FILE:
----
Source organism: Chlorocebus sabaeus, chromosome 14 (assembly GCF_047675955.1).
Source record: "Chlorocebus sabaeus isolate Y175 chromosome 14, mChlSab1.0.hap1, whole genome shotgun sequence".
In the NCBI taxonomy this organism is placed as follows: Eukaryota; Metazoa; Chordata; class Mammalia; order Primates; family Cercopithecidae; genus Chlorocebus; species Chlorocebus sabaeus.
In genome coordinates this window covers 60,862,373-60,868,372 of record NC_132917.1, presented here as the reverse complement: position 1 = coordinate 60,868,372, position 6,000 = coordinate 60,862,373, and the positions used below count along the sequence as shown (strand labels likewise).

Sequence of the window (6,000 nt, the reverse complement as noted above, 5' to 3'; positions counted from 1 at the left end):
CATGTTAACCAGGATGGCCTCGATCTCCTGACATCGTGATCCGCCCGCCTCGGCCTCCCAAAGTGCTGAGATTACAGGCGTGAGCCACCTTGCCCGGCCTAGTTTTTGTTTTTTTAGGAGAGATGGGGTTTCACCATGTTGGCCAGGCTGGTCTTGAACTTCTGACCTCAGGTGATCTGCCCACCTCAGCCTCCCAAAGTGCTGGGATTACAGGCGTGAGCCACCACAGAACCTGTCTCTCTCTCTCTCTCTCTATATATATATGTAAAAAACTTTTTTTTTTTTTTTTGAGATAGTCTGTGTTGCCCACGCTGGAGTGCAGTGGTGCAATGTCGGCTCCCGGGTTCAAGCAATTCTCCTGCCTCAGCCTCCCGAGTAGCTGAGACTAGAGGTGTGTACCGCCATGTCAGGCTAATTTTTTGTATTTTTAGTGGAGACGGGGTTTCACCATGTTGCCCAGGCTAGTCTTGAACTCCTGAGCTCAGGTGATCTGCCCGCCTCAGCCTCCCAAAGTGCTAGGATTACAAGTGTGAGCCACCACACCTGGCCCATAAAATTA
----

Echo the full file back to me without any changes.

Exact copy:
Source organism: Chlorocebus sabaeus, chromosome 14 (assembly GCF_047675955.1).
Source record: "Chlorocebus sabaeus isolate Y175 chromosome 14, mChlSab1.0.hap1, whole genome shotgun sequence".
In the NCBI taxonomy this organism is placed as follows: Eukaryota; Metazoa; Chordata; class Mammalia; order Primates; family Cercopithecidae; genus Chlorocebus; species Chlorocebus sabaeus.
In genome coordinates this window covers 60,862,373-60,868,372 of record NC_132917.1, presented here as the reverse complement: position 1 = coordinate 60,868,372, position 6,000 = coordinate 60,862,373, and the positions used below count along the sequence as shown (strand labels likewise).

Sequence of the window (6,000 nt, the reverse complement as noted above, 5' to 3'; positions counted from 1 at the left end):
CATGTTAACCAGGATGGCCTCGATCTCCTGACATCGTGATCCGCCCGCCTCGGCCTCCCAAAGTGCTGAGATTACAGGCGTGAGCCACCTTGCCCGGCCTAGTTTTTGTTTTTTTAGGAGAGATGGGGTTTCACCATGTTGGCCAGGCTGGTCTTGAACTTCTGACCTCAGGTGATCTGCCCACCTCAGCCTCCCAAAGTGCTGGGATTACAGGCGTGAGCCACCACAGAACCTGTCTCTCTCTCTCTCTCTCTATATATATATGTAAAAAACTTTTTTTTTTTTTTTTGAGATAGTCTGTGTTGCCCACGCTGGAGTGCAGTGGTGCAATGTCGGCTCCCGGGTTCAAGCAATTCTCCTGCCTCAGCCTCCCGAGTAGCTGAGACTAGAGGTGTGTACCGCCATGTCAGGCTAATTTTTTGTATTTTTAGTGGAGACGGGGTTTCACCATGTTGCCCAGGCTAGTCTTGAACTCCTGAGCTCAGGTGATCTGCCCGCCTCAGCCTCCCAAAGTGCTAGGATTACAAGTGTGAGCCACCACACCTGGCCCATAAAATTA